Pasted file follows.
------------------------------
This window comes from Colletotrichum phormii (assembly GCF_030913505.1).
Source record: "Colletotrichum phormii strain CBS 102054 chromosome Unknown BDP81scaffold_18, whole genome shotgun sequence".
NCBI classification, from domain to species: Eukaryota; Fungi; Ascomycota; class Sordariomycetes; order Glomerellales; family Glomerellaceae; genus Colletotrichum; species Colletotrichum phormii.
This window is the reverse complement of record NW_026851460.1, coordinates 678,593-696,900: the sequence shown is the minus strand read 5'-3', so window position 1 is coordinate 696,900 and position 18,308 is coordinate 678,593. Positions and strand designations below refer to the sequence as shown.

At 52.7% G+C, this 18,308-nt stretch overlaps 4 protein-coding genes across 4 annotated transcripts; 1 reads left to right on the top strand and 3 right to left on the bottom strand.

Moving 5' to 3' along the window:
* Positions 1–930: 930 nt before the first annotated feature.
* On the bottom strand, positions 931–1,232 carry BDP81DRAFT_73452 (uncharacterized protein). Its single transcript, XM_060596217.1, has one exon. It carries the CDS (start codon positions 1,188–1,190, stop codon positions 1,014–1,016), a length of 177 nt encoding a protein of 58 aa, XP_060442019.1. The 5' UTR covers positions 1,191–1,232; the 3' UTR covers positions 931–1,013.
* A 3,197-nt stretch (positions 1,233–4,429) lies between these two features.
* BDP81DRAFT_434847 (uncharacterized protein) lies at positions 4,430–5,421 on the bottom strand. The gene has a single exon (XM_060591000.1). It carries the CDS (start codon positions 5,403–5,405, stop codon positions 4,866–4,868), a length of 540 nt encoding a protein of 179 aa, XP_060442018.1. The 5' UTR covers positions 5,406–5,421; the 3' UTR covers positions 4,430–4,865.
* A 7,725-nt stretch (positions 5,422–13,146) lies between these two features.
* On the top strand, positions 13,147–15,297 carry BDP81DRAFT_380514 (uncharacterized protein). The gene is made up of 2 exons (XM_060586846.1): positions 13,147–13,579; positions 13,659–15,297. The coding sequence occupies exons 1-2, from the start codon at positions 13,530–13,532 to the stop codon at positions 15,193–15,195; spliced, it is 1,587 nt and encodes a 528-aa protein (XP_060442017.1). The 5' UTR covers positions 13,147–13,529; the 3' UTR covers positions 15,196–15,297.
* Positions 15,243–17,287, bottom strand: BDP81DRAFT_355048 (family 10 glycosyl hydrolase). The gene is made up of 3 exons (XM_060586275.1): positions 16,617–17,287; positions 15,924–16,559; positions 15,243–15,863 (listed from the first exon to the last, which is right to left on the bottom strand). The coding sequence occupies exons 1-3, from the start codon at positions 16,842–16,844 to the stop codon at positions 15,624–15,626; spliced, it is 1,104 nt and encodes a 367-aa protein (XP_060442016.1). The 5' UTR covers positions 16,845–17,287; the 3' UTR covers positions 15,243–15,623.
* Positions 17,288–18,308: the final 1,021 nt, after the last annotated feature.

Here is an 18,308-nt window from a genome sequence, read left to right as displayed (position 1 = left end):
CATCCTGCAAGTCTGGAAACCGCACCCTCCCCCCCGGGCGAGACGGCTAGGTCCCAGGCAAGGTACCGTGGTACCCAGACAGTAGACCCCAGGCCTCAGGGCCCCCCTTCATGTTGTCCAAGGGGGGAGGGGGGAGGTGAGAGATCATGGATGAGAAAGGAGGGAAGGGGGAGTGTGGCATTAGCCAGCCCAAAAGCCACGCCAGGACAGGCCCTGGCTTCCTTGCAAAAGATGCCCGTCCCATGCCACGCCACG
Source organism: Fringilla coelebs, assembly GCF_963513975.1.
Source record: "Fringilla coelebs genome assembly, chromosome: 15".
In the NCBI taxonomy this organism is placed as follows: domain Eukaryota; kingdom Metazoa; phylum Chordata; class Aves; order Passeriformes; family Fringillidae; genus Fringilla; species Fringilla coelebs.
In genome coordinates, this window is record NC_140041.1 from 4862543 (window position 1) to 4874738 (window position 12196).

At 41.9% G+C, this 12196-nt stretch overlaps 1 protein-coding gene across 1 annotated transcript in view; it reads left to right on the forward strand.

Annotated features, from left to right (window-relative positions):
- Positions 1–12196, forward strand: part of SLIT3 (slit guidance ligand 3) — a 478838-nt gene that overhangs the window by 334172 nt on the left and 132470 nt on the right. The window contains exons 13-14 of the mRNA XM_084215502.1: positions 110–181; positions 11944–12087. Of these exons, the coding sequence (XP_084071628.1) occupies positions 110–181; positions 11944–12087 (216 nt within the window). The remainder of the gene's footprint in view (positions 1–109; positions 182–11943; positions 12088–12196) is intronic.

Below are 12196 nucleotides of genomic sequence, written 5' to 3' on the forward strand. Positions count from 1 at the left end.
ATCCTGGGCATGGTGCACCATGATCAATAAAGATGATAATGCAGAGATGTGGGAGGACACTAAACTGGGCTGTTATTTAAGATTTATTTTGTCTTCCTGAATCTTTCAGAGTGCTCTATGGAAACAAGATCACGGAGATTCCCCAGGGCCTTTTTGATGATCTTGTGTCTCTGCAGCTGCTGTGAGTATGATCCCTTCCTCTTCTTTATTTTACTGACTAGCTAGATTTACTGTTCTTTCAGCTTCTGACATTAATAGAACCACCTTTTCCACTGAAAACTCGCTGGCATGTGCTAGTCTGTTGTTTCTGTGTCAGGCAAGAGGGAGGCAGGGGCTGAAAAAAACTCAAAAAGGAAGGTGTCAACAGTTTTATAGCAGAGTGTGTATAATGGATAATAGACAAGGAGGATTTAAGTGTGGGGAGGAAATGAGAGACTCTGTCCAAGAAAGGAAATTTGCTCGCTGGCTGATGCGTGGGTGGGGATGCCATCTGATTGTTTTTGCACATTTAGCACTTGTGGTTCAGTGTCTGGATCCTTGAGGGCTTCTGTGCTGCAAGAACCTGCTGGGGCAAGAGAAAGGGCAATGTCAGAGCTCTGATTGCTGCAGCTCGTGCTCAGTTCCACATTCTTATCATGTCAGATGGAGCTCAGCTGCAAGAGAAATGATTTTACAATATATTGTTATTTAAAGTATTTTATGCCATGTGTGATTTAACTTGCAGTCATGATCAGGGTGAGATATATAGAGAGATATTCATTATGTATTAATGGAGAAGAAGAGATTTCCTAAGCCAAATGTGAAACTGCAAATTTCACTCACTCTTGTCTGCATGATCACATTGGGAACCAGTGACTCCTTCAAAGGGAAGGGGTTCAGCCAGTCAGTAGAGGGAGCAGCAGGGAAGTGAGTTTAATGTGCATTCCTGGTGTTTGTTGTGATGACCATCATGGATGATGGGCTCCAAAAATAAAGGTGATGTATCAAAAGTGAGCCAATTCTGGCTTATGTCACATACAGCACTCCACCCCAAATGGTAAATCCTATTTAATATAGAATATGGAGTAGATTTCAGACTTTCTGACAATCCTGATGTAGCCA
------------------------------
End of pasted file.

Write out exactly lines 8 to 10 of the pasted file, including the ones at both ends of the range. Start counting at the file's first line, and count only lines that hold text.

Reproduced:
* On the bottom strand, positions 931–1,232 carry BDP81DRAFT_73452 (uncharacterized protein). Its single transcript, XM_060596217.1, has one exon. It carries the CDS (start codon positions 1,188–1,190, stop codon positions 1,014–1,016), a length of 177 nt encoding a protein of 58 aa, XP_060442019.1. The 5' UTR covers positions 1,191–1,232; the 3' UTR covers positions 931–1,013.
* A 3,197-nt stretch (positions 1,233–4,429) lies between these two features.
* BDP81DRAFT_434847 (uncharacterized protein) lies at positions 4,430–5,421 on the bottom strand. The gene has a single exon (XM_060591000.1). It carries the CDS (start codon positions 5,403–5,405, stop codon positions 4,866–4,868), a length of 540 nt encoding a protein of 179 aa, XP_060442018.1. The 5' UTR covers positions 5,406–5,421; the 3' UTR covers positions 4,430–4,865.